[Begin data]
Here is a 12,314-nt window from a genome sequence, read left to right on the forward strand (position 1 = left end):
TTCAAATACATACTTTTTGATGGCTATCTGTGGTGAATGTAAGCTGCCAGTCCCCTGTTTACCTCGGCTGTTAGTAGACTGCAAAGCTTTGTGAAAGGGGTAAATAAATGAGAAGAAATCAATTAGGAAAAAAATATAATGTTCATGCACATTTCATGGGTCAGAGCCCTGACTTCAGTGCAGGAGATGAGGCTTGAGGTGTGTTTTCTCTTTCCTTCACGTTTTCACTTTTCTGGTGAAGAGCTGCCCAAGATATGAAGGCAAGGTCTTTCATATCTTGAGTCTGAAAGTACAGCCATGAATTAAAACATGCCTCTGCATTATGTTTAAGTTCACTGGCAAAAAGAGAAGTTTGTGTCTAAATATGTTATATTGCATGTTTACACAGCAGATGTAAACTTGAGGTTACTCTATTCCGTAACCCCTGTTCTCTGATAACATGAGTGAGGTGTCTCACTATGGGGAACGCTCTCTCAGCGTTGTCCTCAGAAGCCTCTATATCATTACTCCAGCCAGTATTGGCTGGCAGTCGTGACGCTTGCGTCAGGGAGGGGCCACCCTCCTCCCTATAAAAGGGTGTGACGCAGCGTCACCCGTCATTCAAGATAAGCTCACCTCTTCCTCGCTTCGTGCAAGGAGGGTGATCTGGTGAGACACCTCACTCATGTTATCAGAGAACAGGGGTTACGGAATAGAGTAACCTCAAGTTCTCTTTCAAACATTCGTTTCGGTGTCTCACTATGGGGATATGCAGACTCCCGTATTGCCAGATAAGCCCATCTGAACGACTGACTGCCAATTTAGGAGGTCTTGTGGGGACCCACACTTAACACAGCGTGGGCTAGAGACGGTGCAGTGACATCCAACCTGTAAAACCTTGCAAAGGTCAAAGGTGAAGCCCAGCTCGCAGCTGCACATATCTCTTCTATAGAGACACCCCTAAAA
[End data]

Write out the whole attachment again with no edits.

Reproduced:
Here is a 12,314-nt window from a genome sequence, read left to right on the forward strand (position 1 = left end):
TTCAAATACATACTTTTTGATGGCTATCTGTGGTGAATGTAAGCTGCCAGTCCCCTGTTTACCTCGGCTGTTAGTAGACTGCAAAGCTTTGTGAAAGGGGTAAATAAATGAGAAGAAATCAATTAGGAAAAAAATATAATGTTCATGCACATTTCATGGGTCAGAGCCCTGACTTCAGTGCAGGAGATGAGGCTTGAGGTGTGTTTTCTCTTTCCTTCACGTTTTCACTTTTCTGGTGAAGAGCTGCCCAAGATATGAAGGCAAGGTCTTTCATATCTTGAGTCTGAAAGTACAGCCATGAATTAAAACATGCCTCTGCATTATGTTTAAGTTCACTGGCAAAAAGAGAAGTTTGTGTCTAAATATGTTATATTGCATGTTTACACAGCAGATGTAAACTTGAGGTTACTCTATTCCGTAACCCCTGTTCTCTGATAACATGAGTGAGGTGTCTCACTATGGGGAACGCTCTCTCAGCGTTGTCCTCAGAAGCCTCTATATCATTACTCCAGCCAGTATTGGCTGGCAGTCGTGACGCTTGCGTCAGGGAGGGGCCACCCTCCTCCCTATAAAAGGGTGTGACGCAGCGTCACCCGTCATTCAAGATAAGCTCACCTCTTCCTCGCTTCGTGCAAGGAGGGTGATCTGGTGAGACACCTCACTCATGTTATCAGAGAACAGGGGTTACGGAATAGAGTAACCTCAAGTTCTCTTTCAAACATTCGTTTCGGTGTCTCACTATGGGGATATGCAGACTCCCGTATTGCCAGATAAGCCCATCTGAACGACTGACTGCCAATTTAGGAGGTCTTGTGGGGACCCACACTTAACACAGCGTGGGCTAGAGACGGTGCAGTGACATCCAACCTGTAAAACCTTGCAAAGGTCAAAGGTGAAGCCCAGCTCGCAGCTGCACATATCTCTTCTATAGAGACACCCCTAAAA